14. John P reid

they’re A mouth piece to A terrorist organsiation

15. David Ellis

Sinn Fein makes Brit cuts in the north and prioritizes a united ireland over the struggle against austerity in the South. Not only dangerously divisive but hypocrites too.

One little trick that Republicans play to dupe people is to tie their conflict and struggle to others around the world. Anti-Apartheid, pro-Palestinian, Cuba, racial segregation in the USA, Frederick Douglass, Martin Luther King, Angela Davis, even Picasso’s Guernica.

Belfast’s Internalional Wall – Falls Road.

Every day tourists are taken to this site and given the story by taxi-driver tour guides.

17. Robin Levett

@Planeshift #7:

“They are essentially a political body in three different places”

As is any political party that has seats in Parliament, the European Parliament, and a devolved body.

So thats labour, the tories, the lib dems, the SNP, Plaid Cymru, the Greens (technically), and whichever of the NI parties has MPs and Euro MPs as well as stormont seats.

Not quite so. The point being made was horizontal, not vertical spread. A party can have councillors, MPs and MEPs and still be appealing at all levels to exactly the same constituency. Whether the devolved bodies are seen as co-equal with the national parliament, or as sitting at a level below them will determine whether they confuse this issue.

The point being made is that Sinn Fein is seeking to appeal to three different constituencies, and is doing so by wearing different faces to each.

18. Harriet Hume

This article reveals the silliness of trying to understand politics in terms of the left-/right dichotomy.
Patrick James is correct in saying the Sinn Fein in the 1949s sided with the Nazis and the Axis powers.
Since then they have been consistent in only two things, their use of violence and hatred of the British.

19. Jimy Hoffa

The Shinners use the language of the left and the tactics of fascism. You can’t take ‘em seriously on equality when they spent decades murdering Protestants.

Sinn Fein/IRA are a sectarian murder gang. Can’t see anything by Marx, Lenin or Gramsci about putting bombs in litter bins in Warrington and killing 2 schoolboys….

“With polls showing support for the Irish Labour Party plummeting amidst poor performance as the junior-party of the current coalition government”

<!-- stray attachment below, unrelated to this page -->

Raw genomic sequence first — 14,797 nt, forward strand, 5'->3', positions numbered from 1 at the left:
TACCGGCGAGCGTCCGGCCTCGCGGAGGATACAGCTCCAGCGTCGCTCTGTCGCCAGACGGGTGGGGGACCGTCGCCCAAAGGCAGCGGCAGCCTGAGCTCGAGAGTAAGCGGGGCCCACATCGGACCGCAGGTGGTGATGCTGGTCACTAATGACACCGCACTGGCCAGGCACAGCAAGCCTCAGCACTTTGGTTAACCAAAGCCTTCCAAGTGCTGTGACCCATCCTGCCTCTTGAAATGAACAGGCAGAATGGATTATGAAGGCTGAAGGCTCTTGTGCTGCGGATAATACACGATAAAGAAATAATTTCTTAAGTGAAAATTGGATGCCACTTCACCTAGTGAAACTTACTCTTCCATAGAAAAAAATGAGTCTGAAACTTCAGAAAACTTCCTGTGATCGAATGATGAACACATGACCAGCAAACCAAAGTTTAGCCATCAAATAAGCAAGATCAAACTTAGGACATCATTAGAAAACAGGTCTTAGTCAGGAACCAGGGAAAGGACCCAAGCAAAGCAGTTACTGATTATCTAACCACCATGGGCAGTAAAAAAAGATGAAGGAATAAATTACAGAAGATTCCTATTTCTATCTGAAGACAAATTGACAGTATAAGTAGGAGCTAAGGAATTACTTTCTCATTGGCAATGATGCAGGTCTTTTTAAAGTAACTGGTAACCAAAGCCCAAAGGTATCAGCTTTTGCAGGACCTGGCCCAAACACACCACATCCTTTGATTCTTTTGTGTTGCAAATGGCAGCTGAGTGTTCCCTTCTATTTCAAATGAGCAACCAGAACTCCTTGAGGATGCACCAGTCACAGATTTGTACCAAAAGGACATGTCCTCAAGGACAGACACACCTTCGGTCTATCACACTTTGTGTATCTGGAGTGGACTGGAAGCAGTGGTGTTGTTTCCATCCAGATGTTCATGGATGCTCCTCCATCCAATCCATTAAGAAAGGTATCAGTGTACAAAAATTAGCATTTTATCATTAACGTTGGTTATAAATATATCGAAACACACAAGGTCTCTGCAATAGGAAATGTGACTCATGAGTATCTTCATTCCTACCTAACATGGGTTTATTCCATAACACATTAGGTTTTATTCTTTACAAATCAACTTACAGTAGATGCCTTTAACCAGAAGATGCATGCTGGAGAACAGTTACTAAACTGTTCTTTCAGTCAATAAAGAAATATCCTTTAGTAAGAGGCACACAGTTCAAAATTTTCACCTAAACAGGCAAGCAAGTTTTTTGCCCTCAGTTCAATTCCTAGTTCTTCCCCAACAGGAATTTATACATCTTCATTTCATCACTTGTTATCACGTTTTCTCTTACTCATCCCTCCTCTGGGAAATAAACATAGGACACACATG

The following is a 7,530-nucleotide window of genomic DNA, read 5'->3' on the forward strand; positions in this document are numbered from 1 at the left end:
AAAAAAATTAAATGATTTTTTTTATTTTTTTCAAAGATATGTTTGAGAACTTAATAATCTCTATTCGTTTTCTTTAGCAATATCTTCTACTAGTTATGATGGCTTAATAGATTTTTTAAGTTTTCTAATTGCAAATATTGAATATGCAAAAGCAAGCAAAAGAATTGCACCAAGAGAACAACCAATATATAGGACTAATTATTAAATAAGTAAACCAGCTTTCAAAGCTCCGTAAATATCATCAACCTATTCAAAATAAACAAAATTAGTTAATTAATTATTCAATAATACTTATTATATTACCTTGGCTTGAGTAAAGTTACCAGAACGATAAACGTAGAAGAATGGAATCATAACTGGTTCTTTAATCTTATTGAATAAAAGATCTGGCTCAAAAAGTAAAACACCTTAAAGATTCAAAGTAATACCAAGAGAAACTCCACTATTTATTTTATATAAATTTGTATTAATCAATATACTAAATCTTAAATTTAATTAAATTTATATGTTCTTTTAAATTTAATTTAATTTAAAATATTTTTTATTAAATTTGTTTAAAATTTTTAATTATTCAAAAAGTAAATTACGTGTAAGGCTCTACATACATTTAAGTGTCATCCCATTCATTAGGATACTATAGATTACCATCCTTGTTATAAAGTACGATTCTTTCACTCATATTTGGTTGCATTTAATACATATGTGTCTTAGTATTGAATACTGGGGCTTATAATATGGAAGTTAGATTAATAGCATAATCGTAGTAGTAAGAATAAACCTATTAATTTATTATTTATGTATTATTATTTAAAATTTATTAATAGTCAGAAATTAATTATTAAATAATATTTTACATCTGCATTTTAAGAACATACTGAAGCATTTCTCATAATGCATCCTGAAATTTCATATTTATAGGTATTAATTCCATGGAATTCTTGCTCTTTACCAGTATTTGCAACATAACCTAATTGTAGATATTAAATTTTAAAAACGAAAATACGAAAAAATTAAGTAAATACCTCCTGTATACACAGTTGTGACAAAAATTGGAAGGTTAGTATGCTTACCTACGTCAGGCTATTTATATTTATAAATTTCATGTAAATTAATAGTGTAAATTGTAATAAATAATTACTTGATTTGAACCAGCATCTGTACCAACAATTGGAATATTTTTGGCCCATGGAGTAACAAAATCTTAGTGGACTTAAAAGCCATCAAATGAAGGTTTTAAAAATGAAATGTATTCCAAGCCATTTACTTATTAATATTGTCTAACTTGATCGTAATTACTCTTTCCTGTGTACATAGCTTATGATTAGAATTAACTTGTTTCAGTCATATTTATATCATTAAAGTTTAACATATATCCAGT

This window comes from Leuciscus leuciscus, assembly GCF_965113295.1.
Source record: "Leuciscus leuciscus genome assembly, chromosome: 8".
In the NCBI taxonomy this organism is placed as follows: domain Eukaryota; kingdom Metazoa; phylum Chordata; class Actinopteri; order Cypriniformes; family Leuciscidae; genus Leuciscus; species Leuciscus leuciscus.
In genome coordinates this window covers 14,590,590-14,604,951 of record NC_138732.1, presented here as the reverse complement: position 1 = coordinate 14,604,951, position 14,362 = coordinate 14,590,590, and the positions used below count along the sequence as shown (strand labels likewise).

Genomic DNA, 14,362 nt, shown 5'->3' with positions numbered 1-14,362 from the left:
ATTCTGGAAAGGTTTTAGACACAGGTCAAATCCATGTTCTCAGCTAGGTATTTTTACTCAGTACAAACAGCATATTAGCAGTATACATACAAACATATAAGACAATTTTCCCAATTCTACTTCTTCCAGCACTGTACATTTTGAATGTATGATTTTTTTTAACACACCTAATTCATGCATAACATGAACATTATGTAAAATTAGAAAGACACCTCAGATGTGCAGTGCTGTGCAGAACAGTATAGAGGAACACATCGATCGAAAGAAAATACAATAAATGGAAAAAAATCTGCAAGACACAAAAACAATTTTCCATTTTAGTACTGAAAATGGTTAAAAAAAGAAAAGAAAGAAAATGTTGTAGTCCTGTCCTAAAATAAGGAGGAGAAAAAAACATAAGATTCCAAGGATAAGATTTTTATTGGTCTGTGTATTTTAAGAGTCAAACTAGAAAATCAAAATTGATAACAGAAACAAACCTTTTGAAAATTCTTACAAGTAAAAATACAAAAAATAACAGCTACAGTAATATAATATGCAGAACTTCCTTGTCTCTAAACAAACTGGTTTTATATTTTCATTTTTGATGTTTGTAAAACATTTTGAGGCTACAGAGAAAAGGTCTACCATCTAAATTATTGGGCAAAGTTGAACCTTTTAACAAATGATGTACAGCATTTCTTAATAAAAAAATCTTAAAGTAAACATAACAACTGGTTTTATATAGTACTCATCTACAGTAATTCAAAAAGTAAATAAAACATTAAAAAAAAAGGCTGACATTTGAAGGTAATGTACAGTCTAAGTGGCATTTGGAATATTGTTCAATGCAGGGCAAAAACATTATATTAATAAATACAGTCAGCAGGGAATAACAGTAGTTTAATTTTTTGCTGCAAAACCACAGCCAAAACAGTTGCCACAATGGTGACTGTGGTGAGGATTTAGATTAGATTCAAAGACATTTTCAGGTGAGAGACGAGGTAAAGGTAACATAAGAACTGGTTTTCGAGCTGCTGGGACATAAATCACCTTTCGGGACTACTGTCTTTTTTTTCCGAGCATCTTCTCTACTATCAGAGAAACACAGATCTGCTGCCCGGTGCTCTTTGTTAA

That’s because the Irish Labour Party has long been far from a left wing party; nothing to do with being the junior coalition partner.

21. john P Ried

well said 19


Reactions: Twitter, blogs
  1. Liberal Conspiracy

    Is Sinn Fein really a party of the left? http://t.co/Zf8UPrHI

  2. Jason Brickley

    Is Sinn Fein really a party of the left? http://t.co/HARUYe99

  3. Robert Peter Vaughan

    Based on W.Belfast I'd sooner have Sinn Fein in Southwark than Lab. RT @libcon Is Sinn Fein really a party of the left? http://t.co/PYrFPOny

  4. leftlinks

    Liberal Conspiracy – Is Sinn Fein really a party of the left? http://t.co/yHOKjaQg

  5. BMetAlevelPolitics

    Is Sinn Fein really a party of the left? http://t.co/Zf8UPrHI

  6. Ricardo Gaio Alves

    «Is Sinn Fein really a party of the left?» http://t.co/grQievYt -> A política irlandesa não encaixa nas categorias ideológicas continentais.

  7. BevR

    Is Sinn Fein really a party of the left? | Liberal Conspiracy http://t.co/aviOC3wg via @libcon

  8. Evan O'Quigley

    Liberal Conspiracy – Is Sinn Fein really a party of the left? http://t.co/yHOKjaQg

  9. Evan O'Quigley

    Liberal Conspiracy – Is Sinn Fein really a party of the left? http://t.co/yHOKjaQg

  10. representingthemambo

    Is Sinn Fein really a party of the left? | Liberal Conspiracy http://t.co/s7OwP9Xz via @libcon

  11. Paul Anthony Ward

    Is Sinn Fein really a party of the left? | Liberal Conspiracy http://t.co/op1Oqhne via @libcon